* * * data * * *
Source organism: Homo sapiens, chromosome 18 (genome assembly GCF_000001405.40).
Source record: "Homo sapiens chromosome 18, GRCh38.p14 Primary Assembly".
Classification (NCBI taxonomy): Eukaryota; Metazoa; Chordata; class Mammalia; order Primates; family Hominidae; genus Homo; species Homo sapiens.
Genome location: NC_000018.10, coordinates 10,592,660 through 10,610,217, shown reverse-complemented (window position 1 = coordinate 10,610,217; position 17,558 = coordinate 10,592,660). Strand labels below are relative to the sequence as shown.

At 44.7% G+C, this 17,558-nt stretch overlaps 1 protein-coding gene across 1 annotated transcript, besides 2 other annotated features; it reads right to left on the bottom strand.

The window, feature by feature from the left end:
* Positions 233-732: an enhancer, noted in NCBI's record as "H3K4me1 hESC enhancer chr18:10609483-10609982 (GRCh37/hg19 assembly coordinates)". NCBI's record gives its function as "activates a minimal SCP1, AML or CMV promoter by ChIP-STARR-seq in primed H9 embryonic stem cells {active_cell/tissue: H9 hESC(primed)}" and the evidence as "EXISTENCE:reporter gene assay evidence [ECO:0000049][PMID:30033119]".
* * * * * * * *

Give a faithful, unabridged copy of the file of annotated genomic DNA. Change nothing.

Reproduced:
Source organism: Homo sapiens, chromosome 18 (genome assembly GCF_000001405.40).
Source record: "Homo sapiens chromosome 18, GRCh38.p14 Primary Assembly".
Classification (NCBI taxonomy): Eukaryota; Metazoa; Chordata; class Mammalia; order Primates; family Hominidae; genus Homo; species Homo sapiens.
Genome location: NC_000018.10, coordinates 10,592,660 through 10,610,217, shown reverse-complemented (window position 1 = coordinate 10,610,217; position 17,558 = coordinate 10,592,660). Strand labels below are relative to the sequence as shown.

At 44.7% G+C, this 17,558-nt stretch overlaps 1 protein-coding gene across 1 annotated transcript, besides 2 other annotated features; it reads right to left on the bottom strand.

The window, feature by feature from the left end:
* Positions 233-732: an enhancer, noted in NCBI's record as "H3K4me1 hESC enhancer chr18:10609483-10609982 (GRCh37/hg19 assembly coordinates)". NCBI's record gives its function as "activates a minimal SCP1, AML or CMV promoter by ChIP-STARR-seq in primed H9 embryonic stem cells {active_cell/tissue: H9 hESC(primed)}" and the evidence as "EXISTENCE:reporter gene assay evidence [ECO:0000049][PMID:30033119]".